″I read from at least one of Robert Ellsberg’s saint books every morning after my quiet sit. Now I get to read more about my own Franciscan family of saints! He is offering the world many unknown wonderful lives, inspiration from so many angles, and models of holiness in an age that no longer believes such goodness is even possible. They all tell us that it is!″ Richard Rohr, OFM.
by Elizabeth A. Dreyer
Four women—Hildegard of Bingen, Catherine of Siena, Teresa of Avila, and Thérèse of Lisieux—have been honored with the title "Doctor of the Church." Elizabeth Dreyer examines the history-changing effect each of their unique theologies have had on our Church and our world. She explains how our understanding of the cross, the incarnation of the Holy Spirit, and the human person have been enhanced by the work of these women.
They may not have planned to be thought of as theologians, but reading about their lives, teaching, and writings will have a profound effect on how you live your faith.
by Gloria Hutchinson
A vibrant prayer life is essential to every Christian, but how can we keep our prayers meaningful and our spirituality growing? Gloria Hutchinson takes you on a tour of the prayer styles of some of our greatest saints—Francis and Clare of Assisi, John of the Cross, Teresa of Avila, Thérèse of Lisieux, and Ignatius of Loyola.
These different prayer styles from the Catholic tradition offer you new ways to energize your prayer life and show you how to pray every day and in every circumstance. By actively praising God and giving thanks, our hearts will find the resting place that we so desire. Saint Teresa of Avila said this: “Let nothing disturb you. Let nothing frighten you. All things are passing away: God never changes.”
by Leonard Foley, OFM (revised by Pat McCloskey, OFM)
Did you know that our popular web feature Saint of the Day is also available in book form? This book offers a lesson and reflection on a saint for every day of the year.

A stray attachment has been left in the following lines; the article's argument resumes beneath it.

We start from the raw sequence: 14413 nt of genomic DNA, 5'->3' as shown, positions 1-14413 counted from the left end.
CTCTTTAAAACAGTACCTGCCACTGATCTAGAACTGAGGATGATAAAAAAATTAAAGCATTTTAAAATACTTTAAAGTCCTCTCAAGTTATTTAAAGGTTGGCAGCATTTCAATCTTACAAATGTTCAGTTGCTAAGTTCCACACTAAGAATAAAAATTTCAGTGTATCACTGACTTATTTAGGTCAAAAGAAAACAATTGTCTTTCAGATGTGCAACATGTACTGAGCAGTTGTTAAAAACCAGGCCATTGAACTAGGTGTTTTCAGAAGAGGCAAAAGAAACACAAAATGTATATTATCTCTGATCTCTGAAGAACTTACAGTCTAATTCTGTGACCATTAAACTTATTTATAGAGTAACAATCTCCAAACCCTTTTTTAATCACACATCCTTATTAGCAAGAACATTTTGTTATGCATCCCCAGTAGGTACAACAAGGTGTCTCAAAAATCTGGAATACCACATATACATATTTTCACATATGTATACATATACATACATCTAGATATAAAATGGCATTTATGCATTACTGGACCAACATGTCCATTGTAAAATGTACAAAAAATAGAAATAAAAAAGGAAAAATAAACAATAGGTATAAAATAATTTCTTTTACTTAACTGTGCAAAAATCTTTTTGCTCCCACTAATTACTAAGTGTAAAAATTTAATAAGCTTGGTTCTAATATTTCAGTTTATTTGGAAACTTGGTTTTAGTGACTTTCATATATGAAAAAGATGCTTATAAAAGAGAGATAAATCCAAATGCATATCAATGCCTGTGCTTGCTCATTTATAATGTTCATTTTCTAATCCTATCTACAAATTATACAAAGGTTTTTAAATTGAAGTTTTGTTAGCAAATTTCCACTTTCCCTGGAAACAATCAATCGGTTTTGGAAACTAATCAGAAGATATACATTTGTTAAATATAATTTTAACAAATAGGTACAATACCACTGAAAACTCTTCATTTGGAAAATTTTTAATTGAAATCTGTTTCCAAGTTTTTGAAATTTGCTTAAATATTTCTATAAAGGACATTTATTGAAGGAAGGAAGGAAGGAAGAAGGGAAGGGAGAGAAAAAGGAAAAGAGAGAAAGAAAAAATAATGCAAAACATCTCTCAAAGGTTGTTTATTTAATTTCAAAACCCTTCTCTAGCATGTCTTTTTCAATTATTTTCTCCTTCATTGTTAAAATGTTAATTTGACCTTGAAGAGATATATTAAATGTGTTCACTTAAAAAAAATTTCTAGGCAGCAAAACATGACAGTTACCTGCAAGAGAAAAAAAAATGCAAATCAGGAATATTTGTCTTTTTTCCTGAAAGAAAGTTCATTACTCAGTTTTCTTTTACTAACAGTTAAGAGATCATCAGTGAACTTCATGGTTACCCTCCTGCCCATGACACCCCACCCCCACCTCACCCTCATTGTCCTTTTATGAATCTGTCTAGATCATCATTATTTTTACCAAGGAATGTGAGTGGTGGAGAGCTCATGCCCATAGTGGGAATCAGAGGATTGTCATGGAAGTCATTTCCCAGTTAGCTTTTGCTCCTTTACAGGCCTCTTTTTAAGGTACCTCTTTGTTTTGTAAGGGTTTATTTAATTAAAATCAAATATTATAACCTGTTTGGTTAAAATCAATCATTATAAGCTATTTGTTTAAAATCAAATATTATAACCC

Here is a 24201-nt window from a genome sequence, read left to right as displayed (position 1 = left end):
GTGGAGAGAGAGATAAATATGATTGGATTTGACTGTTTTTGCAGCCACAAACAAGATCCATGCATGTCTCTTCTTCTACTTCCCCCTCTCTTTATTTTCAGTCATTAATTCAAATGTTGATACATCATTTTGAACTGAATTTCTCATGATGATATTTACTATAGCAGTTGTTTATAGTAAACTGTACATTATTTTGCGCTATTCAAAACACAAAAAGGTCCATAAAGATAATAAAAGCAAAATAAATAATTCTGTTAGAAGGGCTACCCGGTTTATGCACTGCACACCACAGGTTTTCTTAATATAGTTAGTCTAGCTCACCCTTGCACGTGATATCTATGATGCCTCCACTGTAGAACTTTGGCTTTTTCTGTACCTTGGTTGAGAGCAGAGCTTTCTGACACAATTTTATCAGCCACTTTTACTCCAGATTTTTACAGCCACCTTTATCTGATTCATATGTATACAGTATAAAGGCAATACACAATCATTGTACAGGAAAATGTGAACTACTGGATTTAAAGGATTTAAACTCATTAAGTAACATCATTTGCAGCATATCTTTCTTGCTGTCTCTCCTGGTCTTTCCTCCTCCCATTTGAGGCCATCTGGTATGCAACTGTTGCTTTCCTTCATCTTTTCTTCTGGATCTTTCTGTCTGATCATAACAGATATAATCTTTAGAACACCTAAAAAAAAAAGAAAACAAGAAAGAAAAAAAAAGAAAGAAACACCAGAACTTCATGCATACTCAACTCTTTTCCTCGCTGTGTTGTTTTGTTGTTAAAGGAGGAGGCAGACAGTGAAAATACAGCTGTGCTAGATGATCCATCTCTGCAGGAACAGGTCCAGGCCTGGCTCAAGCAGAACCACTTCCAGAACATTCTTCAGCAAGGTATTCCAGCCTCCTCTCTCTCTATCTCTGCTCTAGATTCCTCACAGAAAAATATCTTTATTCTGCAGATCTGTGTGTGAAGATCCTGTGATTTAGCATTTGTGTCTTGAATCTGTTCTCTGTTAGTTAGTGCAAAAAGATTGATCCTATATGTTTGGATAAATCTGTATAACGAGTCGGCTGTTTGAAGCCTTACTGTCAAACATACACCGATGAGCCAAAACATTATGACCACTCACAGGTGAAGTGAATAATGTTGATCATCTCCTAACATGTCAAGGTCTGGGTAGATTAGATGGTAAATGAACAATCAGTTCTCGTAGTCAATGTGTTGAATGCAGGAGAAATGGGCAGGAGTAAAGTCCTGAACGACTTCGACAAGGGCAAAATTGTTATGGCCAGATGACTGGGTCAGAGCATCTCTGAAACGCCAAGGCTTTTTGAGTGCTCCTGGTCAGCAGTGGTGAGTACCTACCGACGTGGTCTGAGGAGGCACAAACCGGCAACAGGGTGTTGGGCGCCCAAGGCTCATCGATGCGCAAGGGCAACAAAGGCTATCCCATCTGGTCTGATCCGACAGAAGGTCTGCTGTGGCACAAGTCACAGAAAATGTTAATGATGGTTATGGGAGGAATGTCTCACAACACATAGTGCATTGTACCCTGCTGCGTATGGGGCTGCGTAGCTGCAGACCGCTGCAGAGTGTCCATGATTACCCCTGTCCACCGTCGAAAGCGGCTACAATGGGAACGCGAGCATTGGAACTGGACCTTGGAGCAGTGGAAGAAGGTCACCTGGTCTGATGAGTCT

The updated edition is now available for preorder. For more than forty years, Saint of the Day has been a trusted guide, and this latest edition continues the tradition. Newly added saints and blesseds include Oscar Romero, Marie of the Incarnation, François de Laval, Miriam Teresa Demjanovich, Stanley Rother, Pope Paul VI, and Solanus Casey.
The stories of saints reaffirm that holiness is not restricted by age, sex, nationality, geography, or time in which a person lives. Saints represent almost every occupation and family background. Holy women and men use their diverse, God-given talents by witnessing in their unique way to God’s compassionate love; there are no clones among the saints.
As Catholics, our temptation is to admire saints from such a distance that we forget they were still human beings who cooperated with God’s grace as best they could each day.
Our temptation is to admire bits and pieces of a saint’s life but to affirm that, considered as a whole, this person’s life is simply too extreme and God simply could not expect that much conversion and dedication from anyone.
But God only asks that we do the best we can—in our own space, our own time, our own way. God asks for nothing more than what we are able to give.
“In His will is our peace,” sing the saints in Dante’s Divine Comedy. We cannot, however, truly be at peace unless we allow our conversion to God’s ways to be open-ended. If you'd like to learn more about these holy women and men of God, click the image above! −Pat Mcloskey, OFM